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Render and model detail: imperfections

February 2, 2017

 

This is a very small part of an image we are working on at the moment. I am sharing it to illustrate the sort of detail that a convincing visualisation must have.

 

This area of the model is quite incidental to the overall composition, but nevertheless, it is important to get right. It is the security barrier to a high class headquarter office reception in Liverpool (not too far from the beautiful Royal Liver Building as it happens).

 

There are a few things going on even in this small section. Smooth surfaces have a tendency to look very flat or lifeless if you aren't careful. Even the cleanest stainless steel or glass has some imperfections - either dust, scratches or smears. To achieve this look, we mix many different bitmaps into our shaders to help break up 'CG uniformity'. In fact, at Blink Image, any flat or smooth surface always has some sort of 'dirt' mixed into it (just like our Oxford studio) - it's an in-house rule!

 

Also, floor tiles are quite complex. If you were to use a basic bitmap of a floor over a large area, you would begin to see repeating patterns that would break the illusion of it being real. We therefore use many bitmaps that are procedurally randomised to break any visual consistencies. In addition, in a tiled floor, no matter how good the tiler, there will be imperfections. Each 300x600mm tile will have a tolerance of 0,5mm or so. The grout might be around 6mm, but it will vary across an entire floor area. If you let 'CAD' distribute your tiles, the floor will be absolutely perfect. It will therefore look a bit weird and unnatural. Annoying moire patterns will begin to show up too. Adding in some subtle randomness - though not so much that anyone would comment on it - makes it all look more real. And, as with all polished surfaces, a small amount of dirt or smears will affect the reflective qualities.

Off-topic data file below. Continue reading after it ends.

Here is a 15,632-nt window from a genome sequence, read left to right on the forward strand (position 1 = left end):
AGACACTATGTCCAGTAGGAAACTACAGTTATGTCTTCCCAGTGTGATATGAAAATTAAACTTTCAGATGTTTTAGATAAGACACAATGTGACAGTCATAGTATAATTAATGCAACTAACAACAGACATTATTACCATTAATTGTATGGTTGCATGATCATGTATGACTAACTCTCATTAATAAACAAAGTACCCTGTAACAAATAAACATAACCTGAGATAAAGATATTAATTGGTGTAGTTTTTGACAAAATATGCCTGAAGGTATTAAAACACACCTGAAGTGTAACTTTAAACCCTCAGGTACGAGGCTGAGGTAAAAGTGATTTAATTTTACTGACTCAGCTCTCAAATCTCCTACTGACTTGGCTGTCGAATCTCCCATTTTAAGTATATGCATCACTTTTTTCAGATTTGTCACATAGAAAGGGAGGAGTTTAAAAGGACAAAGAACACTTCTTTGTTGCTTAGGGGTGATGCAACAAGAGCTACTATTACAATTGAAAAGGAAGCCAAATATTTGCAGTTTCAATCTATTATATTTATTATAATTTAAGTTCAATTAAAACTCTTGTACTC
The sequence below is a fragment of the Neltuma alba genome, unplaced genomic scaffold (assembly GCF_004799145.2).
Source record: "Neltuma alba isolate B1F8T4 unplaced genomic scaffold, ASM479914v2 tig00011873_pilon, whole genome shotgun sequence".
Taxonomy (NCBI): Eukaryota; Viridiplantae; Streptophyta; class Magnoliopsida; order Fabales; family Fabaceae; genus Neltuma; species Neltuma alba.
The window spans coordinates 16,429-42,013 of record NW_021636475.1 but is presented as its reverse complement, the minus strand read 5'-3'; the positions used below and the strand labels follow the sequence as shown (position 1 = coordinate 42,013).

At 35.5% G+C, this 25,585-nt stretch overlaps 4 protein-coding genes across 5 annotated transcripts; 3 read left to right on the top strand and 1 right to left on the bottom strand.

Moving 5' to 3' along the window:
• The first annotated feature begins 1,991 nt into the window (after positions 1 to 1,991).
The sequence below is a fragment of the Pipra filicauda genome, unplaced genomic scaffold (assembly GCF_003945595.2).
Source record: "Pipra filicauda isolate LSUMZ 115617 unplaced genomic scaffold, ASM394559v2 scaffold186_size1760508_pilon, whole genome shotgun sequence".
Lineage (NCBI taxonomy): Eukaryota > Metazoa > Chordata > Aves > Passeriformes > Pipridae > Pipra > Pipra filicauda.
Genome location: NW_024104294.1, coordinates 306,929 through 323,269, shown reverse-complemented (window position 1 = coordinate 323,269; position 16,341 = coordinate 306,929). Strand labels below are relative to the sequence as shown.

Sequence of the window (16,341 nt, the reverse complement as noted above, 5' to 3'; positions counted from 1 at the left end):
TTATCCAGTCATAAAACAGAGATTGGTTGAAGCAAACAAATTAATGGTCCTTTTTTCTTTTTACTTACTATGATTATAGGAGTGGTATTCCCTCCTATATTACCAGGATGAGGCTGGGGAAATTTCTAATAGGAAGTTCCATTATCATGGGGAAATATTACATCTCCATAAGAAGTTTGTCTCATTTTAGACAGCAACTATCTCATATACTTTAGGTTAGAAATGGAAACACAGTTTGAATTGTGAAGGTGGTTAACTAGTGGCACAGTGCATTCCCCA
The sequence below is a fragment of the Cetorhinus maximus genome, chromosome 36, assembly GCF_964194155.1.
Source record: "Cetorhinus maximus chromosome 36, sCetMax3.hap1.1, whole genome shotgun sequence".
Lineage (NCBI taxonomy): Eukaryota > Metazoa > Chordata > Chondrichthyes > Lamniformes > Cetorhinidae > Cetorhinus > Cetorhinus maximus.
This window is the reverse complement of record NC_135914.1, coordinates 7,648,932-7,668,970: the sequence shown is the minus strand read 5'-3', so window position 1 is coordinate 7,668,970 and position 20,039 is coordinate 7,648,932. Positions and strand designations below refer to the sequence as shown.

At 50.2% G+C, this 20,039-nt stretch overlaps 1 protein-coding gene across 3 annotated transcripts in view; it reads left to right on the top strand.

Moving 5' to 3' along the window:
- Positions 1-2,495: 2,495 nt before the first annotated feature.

As well as material detail, it is important that the model has a level of detail that reinforces this believability. Tiny shadow gaps or chamfered edges to catch the light are crucial to mimicking reality. Without this, every edge will be too perfect and just look like any other CGI.

 

Having discussed the importance of imperfections in architectural visualisation, striking a balance is crucial. Inexperienced visualisers will get carried away with dirt and apply it everywhere giving a muddy feel to what the client wants portrayed as a beautiful, crisp, clean environment. Settings in software like VRay allow you to add in depth of field, chromatic aberrations and haze all too easily. Yes, it's all very clever, but is it actually what we want to be presenting? If you were commissioned to take a photograph of a large, brightly lit lobby with a 24mm lens, would you actually see noticeable depth of field like you had shot it with a telephoto macro? Would you want to have smudges and streaks all over your expensive Canon 'L' Series lens like you haven't cleaned it properly? No you wouldn't, and you wouldn't get another commission! The effects would be there, of course, but they would be so subtle, you wouldn't even notice it.

 

Of course, all this attention to detail and imperfection takes time to apply and experience to implement. Blink Image has nearly 20 years experience making the unbuilt world seem real. Every new commission allows us to push things that bit further.

 

If you'd like to discuss a project, and need more than a straightforward CGI (a 'Click-Render' as we call them!), give us a call.

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